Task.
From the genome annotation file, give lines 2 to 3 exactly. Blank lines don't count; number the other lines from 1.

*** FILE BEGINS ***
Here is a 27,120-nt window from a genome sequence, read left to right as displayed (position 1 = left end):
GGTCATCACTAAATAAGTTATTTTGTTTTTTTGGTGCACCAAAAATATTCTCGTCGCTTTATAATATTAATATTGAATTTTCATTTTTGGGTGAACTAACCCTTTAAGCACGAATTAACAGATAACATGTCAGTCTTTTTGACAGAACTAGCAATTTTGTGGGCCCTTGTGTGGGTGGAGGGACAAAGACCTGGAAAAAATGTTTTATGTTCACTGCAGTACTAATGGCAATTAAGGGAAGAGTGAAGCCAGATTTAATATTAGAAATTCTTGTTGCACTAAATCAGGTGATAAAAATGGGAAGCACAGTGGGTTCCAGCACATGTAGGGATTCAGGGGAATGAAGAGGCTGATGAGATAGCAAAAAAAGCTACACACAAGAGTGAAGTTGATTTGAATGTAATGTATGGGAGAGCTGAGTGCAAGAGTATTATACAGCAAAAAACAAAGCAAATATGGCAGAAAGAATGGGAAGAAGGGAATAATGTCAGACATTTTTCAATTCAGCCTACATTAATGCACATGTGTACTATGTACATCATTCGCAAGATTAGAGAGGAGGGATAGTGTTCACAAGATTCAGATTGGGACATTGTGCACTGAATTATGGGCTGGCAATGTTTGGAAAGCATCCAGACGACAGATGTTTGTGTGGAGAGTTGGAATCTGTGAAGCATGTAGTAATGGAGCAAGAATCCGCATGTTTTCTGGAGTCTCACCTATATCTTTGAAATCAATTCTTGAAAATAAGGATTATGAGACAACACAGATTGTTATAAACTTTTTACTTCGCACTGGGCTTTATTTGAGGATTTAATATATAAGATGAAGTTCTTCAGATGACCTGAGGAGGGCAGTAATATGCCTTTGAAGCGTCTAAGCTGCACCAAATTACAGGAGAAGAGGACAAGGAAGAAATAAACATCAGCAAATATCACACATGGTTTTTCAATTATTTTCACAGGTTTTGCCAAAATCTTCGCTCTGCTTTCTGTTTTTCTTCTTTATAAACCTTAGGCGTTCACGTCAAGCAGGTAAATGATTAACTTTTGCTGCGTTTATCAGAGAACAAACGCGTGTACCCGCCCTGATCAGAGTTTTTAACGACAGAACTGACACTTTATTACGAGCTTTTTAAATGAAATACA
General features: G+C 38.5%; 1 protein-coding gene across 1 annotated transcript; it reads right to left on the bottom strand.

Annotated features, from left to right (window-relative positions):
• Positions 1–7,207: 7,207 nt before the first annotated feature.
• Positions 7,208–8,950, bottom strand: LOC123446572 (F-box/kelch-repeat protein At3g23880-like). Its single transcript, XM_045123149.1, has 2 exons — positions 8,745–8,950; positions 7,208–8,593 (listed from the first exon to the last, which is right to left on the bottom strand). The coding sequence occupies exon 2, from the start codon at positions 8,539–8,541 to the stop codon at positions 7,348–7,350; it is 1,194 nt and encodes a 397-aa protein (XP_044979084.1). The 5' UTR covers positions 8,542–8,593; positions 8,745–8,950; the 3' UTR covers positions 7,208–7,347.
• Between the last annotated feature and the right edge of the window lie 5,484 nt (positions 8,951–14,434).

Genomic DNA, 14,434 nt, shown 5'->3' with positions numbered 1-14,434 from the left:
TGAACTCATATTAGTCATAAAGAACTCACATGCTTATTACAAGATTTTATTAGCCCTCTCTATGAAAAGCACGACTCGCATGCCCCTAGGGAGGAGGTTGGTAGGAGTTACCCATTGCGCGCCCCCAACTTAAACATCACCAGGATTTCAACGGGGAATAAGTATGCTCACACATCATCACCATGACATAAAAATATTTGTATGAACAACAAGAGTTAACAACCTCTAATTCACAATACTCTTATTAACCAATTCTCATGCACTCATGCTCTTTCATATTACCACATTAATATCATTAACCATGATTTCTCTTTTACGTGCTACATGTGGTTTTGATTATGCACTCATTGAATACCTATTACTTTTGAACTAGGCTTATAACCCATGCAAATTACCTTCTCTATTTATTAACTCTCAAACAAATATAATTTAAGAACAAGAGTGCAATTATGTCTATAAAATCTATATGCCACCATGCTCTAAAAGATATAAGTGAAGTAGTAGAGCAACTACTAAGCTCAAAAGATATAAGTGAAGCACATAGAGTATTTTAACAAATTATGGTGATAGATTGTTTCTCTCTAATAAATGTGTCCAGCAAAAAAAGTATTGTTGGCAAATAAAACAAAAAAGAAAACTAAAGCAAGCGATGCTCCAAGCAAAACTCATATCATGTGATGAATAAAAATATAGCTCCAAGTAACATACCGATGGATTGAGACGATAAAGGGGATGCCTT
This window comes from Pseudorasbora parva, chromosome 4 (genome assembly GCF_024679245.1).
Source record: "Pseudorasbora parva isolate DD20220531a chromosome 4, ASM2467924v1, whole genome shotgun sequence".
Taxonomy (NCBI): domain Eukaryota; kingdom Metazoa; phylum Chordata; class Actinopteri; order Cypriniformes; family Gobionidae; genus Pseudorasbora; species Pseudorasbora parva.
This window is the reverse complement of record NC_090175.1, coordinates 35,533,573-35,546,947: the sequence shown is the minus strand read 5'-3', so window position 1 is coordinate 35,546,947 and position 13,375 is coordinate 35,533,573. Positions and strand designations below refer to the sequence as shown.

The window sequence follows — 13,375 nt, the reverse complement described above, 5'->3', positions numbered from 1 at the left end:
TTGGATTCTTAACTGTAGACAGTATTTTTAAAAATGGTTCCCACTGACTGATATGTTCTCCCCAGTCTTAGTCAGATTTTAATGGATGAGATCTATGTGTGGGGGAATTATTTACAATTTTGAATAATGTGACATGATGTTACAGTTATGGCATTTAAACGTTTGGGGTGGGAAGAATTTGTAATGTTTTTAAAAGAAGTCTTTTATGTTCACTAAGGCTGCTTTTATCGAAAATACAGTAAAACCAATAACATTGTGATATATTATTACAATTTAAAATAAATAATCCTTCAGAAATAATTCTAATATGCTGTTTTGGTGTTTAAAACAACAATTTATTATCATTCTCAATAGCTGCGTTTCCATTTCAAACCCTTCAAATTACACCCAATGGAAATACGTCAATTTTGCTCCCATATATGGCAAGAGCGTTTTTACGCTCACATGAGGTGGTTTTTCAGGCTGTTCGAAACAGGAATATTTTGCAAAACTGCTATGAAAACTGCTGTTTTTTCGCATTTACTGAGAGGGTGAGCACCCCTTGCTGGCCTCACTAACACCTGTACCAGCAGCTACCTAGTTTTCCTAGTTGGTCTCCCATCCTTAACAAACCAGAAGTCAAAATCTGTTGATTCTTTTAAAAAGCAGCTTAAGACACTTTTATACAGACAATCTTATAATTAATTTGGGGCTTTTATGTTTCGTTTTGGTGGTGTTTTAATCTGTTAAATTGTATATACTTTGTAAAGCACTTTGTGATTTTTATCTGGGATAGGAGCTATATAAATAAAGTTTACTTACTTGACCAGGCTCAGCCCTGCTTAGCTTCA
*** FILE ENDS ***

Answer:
GGTCATCACTAAATAAGTTATTTTGTTTTTTTGGTGCACCAAAAATATTCTCGTCGCTTTATAATATTAATATTGAATTTTCATTTTTGGGTGAACTAACCCTTTAAGCACGAATTAACAGATAACATGTCAGTCTTTTTGACAGAACTAGCAATTTTGTGGGCCCTTGTGTGGGTGGAGGGACAAAGACCTGGAAAAAATGTTTTATGTTCACTGCAGTACTAATGGCAATTAAGGGAAGAGTGAAGCCAGATTTAATATTAGAAATTCTTGTTGCACTAAATCAGGTGATAAAAATGGGAAGCACAGTGGGTTCCAGCACATGTAGGGATTCAGGGGAATGAAGAGGCTGATGAGATAGCAAAAAAAGCTACACACAAGAGTGAAGTTGATTTGAATGTAATGTATGGGAGAGCTGAGTGCAAGAGTATTATACAGCAAAAAACAAAGCAAATATGGCAGAAAGAATGGGAAGAAGGGAATAATGTCAGACATTTTTCAATTCAGCCTACATTAATGCACATGTGTACTATGTACATCATTCGCAAGATTAGAGAGGAGGGATAGTGTTCACAAGATTCAGATTGGGACATTGTGCACTGAATTATGGGCTGGCAATGTTTGGAAAGCATCCAGACGACAGATGTTTGTGTGGAGAGTTGGAATCTGTGAAGCATGTAGTAATGGAGCAAGAATCCGCATGTTTTCTGGAGTCTCACCTATATCTTTGAAATCAATTCTTGAAAATAAGGATTATGAGACAACACAGATTGTTATAAACTTTTTACTTCGCACTGGGCTTTATTTGAGGATTTAATATATAAGATGAAGTTCTTCAGATGACCTGAGGAGGGCAGTAATATGCCTTTGAAGCGTCTAAGCTGCACCAAATTACAGGAGAAGAGGACAAGGAAGAAATAAACATCAGCAAATATCACACATGGTTTTTCAATTATTTTCACAGGTTTTGCCAAAATCTTCGCTCTGCTTTCTGTTTTTCTTCTTTATAAACCTTAGGCGTTCACGTCAAGCAGGTAAATGATTAACTTTTGCTGCGTTTATCAGAGAACAAACGCGTGTACCCGCCCTGATCAGAGTTTTTAACGACAGAACTGACACTTTATTACGAGCTTTTTAAATGAAATACA
General features: G+C 38.5%; 1 protein-coding gene across 1 annotated transcript; it reads right to left on the bottom strand.